Squash Racquets for Children

by Pierre Bastien

One of the squash equipment questions I get most often is some variation of, “Which squash racquet should I buy for my child?”

Honestly, this question has always stumped me. When I review squash racquets, I’m usually thinking about how it will play for adults. After all, I’m an adult myself. Or at least, I like to tell myself that. Either way, won’t somebody please think of the children?

My son is now eight years old and he’s recently started taking squash lessons nearby at the Philadelphia Squash Club. They run a busy junior program and provide racquets as needed for the budding squash players who show up for lessons.

Screen Shot 2016-05-11 at 5.01.38 PMThe club has two types of racquets on hand: junior squash racquets and standard squash racquets. The pros encourage juniors to pick whichever type of racquet feels more comfortable to them.

Now, before I go on, you should know that standard squash racquets are 27 inches long. That’s actually the official maximum length of a squash racquet, as specified by the World Squash Federation. (Technically, the rule says 686 millimeters, but I’ll save you the math.)

Well, junior squash racquets are just shorter than standard ones. They have less power and shorter reach, but are easier to maneuver. When juniors are first starting out, they’re training their brains to measure the distance between the handle and the string bed. A shorter racquet is simpler to operate.

There are two ways to get a junior squash racquet. One is to get out your hacksaw and cut the handle off an adult racquet. Search for “junior squash racquet” on YouTube and you can watch Barb Cooper make one.

The other way is to buy one. Most of the major manufacturers offer a junior squash racquet, and you can usually find them for around $50. I’ve seen models from Black Knight, Dunlop, Harrow, Head, Prince, and Tecnifibre.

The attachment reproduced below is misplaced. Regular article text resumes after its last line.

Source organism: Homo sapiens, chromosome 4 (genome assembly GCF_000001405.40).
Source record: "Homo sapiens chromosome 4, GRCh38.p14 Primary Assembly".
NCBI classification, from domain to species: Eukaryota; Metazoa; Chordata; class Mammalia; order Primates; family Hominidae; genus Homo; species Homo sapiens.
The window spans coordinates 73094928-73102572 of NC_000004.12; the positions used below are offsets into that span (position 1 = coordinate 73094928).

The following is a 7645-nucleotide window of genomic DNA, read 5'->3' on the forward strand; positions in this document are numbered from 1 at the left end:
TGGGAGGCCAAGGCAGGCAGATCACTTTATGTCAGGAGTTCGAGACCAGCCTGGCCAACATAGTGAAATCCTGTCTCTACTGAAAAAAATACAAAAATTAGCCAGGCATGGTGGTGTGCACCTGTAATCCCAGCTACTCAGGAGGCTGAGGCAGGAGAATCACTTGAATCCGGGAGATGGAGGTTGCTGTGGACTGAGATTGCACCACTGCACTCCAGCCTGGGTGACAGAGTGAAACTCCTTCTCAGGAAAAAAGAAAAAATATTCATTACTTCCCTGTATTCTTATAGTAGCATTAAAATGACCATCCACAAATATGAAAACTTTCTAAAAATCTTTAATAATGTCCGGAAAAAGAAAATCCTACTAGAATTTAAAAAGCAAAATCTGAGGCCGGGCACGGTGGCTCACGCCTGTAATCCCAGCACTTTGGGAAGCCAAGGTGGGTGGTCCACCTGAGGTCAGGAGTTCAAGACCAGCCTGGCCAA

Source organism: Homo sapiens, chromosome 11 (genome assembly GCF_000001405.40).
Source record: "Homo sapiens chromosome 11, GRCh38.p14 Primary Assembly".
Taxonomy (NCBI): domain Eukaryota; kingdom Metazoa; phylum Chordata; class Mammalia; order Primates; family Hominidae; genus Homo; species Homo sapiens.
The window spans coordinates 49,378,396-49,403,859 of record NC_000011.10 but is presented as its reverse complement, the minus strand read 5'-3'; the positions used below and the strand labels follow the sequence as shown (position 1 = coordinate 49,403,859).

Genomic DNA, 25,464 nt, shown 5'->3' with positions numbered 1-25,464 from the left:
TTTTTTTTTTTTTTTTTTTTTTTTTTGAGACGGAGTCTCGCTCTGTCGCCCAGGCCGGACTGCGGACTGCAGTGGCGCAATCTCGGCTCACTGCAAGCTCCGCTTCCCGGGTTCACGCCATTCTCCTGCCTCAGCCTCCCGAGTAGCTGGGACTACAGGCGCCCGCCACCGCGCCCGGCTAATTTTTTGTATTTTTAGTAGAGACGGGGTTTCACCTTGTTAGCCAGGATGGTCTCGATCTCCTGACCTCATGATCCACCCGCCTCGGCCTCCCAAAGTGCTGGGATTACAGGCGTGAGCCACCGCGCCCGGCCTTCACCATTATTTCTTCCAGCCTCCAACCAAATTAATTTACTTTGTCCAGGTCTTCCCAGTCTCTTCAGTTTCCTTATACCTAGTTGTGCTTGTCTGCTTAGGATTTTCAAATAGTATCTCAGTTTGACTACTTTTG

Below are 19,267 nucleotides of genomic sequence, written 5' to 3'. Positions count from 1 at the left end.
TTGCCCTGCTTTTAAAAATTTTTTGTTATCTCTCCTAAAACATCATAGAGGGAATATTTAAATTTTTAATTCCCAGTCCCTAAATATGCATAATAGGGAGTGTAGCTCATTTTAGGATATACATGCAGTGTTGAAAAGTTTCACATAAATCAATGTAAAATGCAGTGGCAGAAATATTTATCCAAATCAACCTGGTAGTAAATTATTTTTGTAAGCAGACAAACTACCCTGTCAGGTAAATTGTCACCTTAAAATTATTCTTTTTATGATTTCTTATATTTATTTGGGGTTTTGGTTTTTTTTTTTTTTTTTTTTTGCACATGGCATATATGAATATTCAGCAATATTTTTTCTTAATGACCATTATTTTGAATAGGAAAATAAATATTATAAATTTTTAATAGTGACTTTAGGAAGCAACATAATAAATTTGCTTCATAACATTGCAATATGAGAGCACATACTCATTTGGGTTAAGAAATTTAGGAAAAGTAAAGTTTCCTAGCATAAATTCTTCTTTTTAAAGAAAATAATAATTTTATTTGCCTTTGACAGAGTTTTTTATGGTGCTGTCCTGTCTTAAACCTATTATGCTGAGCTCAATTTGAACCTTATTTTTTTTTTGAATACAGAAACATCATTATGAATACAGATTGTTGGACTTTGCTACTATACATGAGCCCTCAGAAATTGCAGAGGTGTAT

At some point, your junior will be ready to move up to a standard squash racquet. There’s no hard and fast rule for when this should happen. My son seems to have migrated to the standard racquet at this point, but it’s really down to whatever feels comfortable in the player’s hand. I’m sure there are juniors out there who started off with a standard adult racquet and never even used a junior one. For all I know, there are adults out there still rocking a junior racquet. It’s a big world.

Once they’ve moved on to a standard squash racquet, which models are good for juniors?

Generally, the advice I’ve heard is juniors should use a light racquet so they can swing it freely. “Light” is subjective, but I would look for something 130 grams or less. A couple readers on my site, including a ten-year-old girl, suggested trying one of the 110-gram models from Eye Rackets.

To keep costs down, you can also look for older racquets that are no longer the latest-and-greatest but are still proven frames. You can usually find decent ones for less than $100. At our club, they’ve got a few Dunlop Aerogel 130s; my son seems to like these. A friend of mine got his son a Prince Pro Airstick Lite 550, and reports he’s happy with it. These racquets may no longer be available by the time you search for them, but with a little digging you can usually find similar ones that fit the bill.